Yesterday -- nay, this morning -- Michigan lawmakers didn't pass a single bill to fund our god-awful roads. Again.
If you follow Michigan politics and spent portions of your evening checking Twitter, you likely found a stream of groans coming from our state Capitol -- reporters, lawmakers, legislative aides, everyone -- about how nothing was happening.
And if you're wondering why this is the case -- why, that is, lawmakers can pass laws about beaver traps or laws to make voting on ballot initiatives insane or laws to implement a meaningless welfare drug testing program, but not something for roads -- it's likely because of attitudes such as this:
Majority at stake, @RyanFelton13 and @emilyjanelawler. Who really wants to defend tax hike vote, especially w/trust deficit? — Dennis Lennox (@dennislennox) June 11, 2014See, lawmakers want you to believe it's a difficult choice to find a way to fund our road infrastructure, but in reality, it's just politics! The bill on the table that sparked the above comment would've placed a ballot proposal before voters in November, which would ask if they'd approve a 1% sales tax hike to raise $1 billion for roads. But who would want to defend that? I mean, jeez, it's way easier to just bellyache about the roads and kick the can down to the next group of suckers voted in this fall. Am I right? But, to Lennox's point, Republicans have their jobs to protect! And the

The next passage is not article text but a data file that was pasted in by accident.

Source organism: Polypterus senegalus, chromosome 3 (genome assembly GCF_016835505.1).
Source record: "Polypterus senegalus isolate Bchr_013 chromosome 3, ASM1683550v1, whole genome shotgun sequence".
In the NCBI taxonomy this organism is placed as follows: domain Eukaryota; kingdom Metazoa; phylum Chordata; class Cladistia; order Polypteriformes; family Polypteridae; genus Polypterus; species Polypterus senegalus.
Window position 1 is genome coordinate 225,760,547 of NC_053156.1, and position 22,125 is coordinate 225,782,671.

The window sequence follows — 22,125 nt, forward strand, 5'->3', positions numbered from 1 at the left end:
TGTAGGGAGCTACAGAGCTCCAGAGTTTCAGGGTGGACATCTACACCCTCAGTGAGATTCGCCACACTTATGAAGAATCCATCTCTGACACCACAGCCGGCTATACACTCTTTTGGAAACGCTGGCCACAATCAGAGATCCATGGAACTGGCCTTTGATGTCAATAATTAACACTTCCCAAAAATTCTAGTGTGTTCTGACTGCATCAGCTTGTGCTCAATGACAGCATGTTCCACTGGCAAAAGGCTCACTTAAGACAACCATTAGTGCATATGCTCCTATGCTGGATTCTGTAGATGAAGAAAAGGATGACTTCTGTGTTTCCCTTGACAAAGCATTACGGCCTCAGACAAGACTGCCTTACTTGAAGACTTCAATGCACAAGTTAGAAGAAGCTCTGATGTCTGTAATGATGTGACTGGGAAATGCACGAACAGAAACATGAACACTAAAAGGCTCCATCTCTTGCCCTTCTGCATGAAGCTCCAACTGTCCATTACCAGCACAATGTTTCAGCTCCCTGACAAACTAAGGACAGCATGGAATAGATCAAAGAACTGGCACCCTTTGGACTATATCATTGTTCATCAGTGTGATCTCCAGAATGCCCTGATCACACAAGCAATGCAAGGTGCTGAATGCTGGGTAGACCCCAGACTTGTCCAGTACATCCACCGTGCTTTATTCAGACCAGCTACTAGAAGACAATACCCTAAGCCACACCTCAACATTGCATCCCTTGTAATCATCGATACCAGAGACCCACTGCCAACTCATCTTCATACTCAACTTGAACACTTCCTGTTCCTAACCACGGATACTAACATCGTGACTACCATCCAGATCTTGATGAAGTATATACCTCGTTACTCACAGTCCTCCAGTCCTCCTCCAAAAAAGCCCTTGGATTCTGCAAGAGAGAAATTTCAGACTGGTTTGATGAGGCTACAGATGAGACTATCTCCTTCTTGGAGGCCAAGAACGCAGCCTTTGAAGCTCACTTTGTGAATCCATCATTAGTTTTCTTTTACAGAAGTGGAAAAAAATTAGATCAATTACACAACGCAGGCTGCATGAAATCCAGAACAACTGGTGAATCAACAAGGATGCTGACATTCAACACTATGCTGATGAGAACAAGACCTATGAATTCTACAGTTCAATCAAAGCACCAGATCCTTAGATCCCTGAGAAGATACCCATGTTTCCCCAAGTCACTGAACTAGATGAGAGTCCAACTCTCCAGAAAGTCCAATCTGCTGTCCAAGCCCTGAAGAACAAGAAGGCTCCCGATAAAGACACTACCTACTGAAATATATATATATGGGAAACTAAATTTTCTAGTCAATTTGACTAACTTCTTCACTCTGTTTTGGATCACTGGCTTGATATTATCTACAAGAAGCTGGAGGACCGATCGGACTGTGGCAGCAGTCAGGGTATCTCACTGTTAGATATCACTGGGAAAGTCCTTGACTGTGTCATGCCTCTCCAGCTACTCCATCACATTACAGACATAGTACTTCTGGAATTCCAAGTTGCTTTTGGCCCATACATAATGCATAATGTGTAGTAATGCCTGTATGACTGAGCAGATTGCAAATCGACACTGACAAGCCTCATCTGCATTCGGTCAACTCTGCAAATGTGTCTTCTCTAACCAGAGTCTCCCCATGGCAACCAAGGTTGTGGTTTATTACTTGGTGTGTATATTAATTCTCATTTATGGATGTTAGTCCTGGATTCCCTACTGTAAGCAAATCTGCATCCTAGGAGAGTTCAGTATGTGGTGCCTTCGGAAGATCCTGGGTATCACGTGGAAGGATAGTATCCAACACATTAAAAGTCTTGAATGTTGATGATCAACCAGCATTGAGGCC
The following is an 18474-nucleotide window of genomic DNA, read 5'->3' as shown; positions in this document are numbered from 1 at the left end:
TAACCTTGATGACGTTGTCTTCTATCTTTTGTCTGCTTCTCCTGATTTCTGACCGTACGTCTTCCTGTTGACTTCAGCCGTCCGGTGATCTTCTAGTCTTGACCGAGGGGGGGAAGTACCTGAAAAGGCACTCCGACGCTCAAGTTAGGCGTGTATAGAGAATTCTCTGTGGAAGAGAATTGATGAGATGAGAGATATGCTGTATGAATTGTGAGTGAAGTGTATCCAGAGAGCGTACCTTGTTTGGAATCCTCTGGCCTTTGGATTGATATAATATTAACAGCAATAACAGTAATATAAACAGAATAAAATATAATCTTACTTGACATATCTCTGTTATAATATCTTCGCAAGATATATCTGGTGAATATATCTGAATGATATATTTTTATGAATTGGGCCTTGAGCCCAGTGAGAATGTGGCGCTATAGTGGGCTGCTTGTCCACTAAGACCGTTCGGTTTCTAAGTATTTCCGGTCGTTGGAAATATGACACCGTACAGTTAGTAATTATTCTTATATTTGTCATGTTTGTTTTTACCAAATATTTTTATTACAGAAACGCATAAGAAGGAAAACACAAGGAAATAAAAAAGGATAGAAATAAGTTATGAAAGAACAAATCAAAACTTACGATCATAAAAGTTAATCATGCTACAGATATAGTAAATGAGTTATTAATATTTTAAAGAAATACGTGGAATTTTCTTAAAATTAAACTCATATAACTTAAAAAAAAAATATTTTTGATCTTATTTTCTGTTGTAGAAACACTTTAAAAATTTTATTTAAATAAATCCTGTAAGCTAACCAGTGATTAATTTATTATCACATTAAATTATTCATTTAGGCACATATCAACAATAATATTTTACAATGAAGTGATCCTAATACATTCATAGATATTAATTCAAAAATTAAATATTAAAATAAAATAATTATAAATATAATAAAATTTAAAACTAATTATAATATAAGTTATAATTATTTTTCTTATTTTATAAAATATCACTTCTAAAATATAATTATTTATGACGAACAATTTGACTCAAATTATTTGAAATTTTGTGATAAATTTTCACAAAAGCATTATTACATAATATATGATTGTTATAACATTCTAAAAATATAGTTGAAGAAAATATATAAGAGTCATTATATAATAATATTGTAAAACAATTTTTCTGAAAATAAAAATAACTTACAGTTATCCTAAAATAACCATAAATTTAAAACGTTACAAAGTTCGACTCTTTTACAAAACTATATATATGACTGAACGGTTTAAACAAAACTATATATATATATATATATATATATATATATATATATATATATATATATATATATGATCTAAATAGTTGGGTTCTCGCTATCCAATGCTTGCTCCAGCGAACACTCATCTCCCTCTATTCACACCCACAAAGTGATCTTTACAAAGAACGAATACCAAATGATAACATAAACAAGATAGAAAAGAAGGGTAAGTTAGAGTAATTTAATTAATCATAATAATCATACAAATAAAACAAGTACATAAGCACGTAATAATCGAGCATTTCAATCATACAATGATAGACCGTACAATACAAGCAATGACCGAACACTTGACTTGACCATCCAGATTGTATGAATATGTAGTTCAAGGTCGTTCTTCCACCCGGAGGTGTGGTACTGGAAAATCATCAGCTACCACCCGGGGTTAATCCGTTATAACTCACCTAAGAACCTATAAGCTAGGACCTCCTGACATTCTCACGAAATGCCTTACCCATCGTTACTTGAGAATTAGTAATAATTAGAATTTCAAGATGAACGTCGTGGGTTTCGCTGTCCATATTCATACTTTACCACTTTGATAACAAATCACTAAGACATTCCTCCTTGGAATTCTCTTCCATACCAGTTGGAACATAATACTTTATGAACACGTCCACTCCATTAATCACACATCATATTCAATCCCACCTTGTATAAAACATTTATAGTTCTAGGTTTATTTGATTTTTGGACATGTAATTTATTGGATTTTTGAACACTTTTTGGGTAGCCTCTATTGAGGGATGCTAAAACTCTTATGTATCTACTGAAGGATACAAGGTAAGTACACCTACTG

If Michigan lawmakers leave Lansing this week without embracing some way to boost our woeful road funding, I guess I’d prefer none of them return in the fall.
Seriously, resign. Give it up. Go find something you’re good at, because it’s clearly not legislating.
If we can’t get the House and Senate to address what voters say should be the state’s highest priority, and what anyone who drives can tell you has become a tooth-jarring, wheel-wrecking experience, then what good are their members?
Good enough to pass a useless welfare drug testing program, I suppose.